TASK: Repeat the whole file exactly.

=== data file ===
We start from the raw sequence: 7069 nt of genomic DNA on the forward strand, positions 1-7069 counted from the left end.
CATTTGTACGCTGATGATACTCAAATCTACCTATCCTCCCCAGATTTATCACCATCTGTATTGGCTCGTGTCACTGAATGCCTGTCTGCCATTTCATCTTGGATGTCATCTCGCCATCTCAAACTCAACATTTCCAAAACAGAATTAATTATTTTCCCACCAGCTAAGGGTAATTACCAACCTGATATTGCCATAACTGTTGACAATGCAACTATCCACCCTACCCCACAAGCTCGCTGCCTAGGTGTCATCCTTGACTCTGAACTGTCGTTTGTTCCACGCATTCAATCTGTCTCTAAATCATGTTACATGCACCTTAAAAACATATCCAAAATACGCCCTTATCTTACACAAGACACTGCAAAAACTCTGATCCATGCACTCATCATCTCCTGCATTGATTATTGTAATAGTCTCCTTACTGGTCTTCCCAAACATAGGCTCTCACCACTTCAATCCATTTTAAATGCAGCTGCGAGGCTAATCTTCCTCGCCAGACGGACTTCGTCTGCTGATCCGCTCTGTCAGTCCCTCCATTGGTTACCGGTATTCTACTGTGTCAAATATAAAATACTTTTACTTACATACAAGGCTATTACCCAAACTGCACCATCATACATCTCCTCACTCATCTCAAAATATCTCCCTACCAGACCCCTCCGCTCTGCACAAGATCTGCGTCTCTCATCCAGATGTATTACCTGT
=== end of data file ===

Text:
We start from the raw sequence: 7069 nt of genomic DNA on the forward strand, positions 1-7069 counted from the left end.
CATTTGTACGCTGATGATACTCAAATCTACCTATCCTCCCCAGATTTATCACCATCTGTATTGGCTCGTGTCACTGAATGCCTGTCTGCCATTTCATCTTGGATGTCATCTCGCCATCTCAAACTCAACATTTCCAAAACAGAATTAATTATTTTCCCACCAGCTAAGGGTAATTACCAACCTGATATTGCCATAACTGTTGACAATGCAACTATCCACCCTACCCCACAAGCTCGCTGCCTAGGTGTCATCCTTGACTCTGAACTGTCGTTTGTTCCACGCATTCAATCTGTCTCTAAATCATGTTACATGCACCTTAAAAACATATCCAAAATACGCCCTTATCTTACACAAGACACTGCAAAAACTCTGATCCATGCACTCATCATCTCCTGCATTGATTATTGTAATAGTCTCCTTACTGGTCTTCCCAAACATAGGCTCTCACCACTTCAATCCATTTTAAATGCAGCTGCGAGGCTAATCTTCCTCGCCAGACGGACTTCGTCTGCTGATCCGCTCTGTCAGTCCCTCCATTGGTTACCGGTATTCTACTGTGTCAAATATAAAATACTTTTACTTACATACAAGGCTATTACCCAAACTGCACCATCATACATCTCCTCACTCATCTCAAAATATCTCCCTACCAGACCCCTCCGCTCTGCACAAGATCTGCGTCTCTCATCCAGATGTATTACCTGT